New Definition Of Spouse May Affect Your Estate

For those in common law or same-sex relationships, changes to the meaning of “spouse” in many federal and provincial laws will affect your estate planning.

Much of the Modernization of Benefits and Obligations Act came into force on July 31, 2000, giving same-sex partners the same rights and obligations of common law couples under dozens of federal statutes.

Many amendments to provincial laws also came into force in 2000. The amendments modify the definition of spouse in 32 provincial statutes, including the Family Maintenance Enforcement Act, Home Owner Grant Act, Property Transfer Tax Act, Estate Administration Act and Wills Variation Act.

Wills Variation Act
Earlier this year, the Wills Variation Act was found to violate the Charter of Rights because it excluded common law and same-sex spouses from the benefits and protection of the Act. It now provides that “spouse” means (in addition to a legally married person) a person who has lived in a “marriage-like relationship” with another person, including a person of the same gender, for at least two years. As a result, common law and same-sex partners may now challenge the will of their partner if it does not adequately provide for them. The two-year period of residing together can be at any time during the life of the deceased partner. As a result, a deceased person may have multiple “spouses”, and there is the potential for multiple claims. The Act is not clear about how the court should proceed in situations involving multiple spouses.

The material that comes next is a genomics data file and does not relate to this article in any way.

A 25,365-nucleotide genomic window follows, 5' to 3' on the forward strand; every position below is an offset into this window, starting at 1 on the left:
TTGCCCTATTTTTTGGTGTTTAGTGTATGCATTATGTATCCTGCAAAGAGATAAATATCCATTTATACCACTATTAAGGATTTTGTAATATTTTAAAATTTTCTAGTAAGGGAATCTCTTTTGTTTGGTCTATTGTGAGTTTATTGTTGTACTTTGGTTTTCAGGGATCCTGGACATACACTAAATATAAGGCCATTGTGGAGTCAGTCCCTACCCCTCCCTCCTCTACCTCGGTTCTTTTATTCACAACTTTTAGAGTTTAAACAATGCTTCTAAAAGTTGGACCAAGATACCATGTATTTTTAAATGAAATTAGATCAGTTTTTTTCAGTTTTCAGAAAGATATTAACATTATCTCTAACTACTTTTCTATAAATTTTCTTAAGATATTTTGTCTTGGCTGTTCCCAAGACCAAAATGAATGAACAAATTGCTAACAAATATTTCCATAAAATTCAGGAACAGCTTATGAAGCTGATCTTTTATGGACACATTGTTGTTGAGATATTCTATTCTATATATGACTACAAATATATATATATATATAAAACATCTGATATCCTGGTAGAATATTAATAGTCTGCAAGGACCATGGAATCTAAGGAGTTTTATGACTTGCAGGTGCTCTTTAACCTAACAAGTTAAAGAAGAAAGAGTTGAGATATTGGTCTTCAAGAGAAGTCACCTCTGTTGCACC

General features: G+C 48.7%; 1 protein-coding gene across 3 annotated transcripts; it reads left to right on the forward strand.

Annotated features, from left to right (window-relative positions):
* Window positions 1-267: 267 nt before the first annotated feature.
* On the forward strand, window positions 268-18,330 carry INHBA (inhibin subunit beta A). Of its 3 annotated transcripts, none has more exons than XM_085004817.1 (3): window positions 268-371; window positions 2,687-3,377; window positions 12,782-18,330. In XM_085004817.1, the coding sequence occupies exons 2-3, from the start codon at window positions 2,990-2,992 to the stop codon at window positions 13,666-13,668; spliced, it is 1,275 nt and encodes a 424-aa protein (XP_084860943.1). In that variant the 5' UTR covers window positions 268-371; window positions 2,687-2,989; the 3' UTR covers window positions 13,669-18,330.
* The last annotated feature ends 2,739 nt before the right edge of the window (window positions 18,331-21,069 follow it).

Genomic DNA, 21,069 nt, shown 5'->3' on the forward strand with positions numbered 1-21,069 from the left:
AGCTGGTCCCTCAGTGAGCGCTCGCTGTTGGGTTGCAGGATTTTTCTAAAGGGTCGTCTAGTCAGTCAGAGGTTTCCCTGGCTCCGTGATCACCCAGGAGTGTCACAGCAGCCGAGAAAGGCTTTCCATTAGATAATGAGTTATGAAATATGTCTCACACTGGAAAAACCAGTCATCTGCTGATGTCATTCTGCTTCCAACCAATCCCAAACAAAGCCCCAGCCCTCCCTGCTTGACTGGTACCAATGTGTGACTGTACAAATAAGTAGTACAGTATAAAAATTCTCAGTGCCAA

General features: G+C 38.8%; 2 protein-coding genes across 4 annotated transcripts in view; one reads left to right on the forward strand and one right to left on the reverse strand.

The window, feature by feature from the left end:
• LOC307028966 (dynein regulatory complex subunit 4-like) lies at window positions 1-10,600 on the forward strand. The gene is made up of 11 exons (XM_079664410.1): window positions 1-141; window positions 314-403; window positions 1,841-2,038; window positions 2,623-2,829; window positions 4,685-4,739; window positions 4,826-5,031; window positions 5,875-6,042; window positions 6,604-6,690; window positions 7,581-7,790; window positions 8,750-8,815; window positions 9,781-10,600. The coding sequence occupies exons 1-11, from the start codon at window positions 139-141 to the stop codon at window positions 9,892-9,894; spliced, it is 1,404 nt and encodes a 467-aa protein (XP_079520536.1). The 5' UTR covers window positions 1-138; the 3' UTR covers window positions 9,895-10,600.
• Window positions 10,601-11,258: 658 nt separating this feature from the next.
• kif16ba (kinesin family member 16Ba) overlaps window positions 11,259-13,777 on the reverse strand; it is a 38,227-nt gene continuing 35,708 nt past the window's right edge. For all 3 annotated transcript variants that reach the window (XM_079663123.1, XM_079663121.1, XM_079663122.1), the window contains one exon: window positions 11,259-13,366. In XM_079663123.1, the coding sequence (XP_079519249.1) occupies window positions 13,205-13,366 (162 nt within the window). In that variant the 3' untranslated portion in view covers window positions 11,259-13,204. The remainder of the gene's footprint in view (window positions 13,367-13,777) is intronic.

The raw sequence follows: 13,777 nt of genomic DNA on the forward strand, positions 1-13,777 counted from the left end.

Estate Administration Act
When a person dies without a will, the estate is divided between the spouse and children, if any. Previously, only married spouses were counted, although common law spouses had the right to apply for support from the estate. The Estate Administration Act no longer allows common law spouses to apply for support, but instead provides that the share of a surviving spouse in the estate of a person who dies without a will belongs not only to a spouse married to the deceased, but also to any common law or same-sex spouse who lived with the deceased for at least 2 years immediately prior to the death of the deceased. If there is more than one spouse, the spouses are to share the spousal share in the proportion determined by the court, so that the share for any surviving children is not affected.

If you have questions about how these changes may affect your estate planning, please call us.

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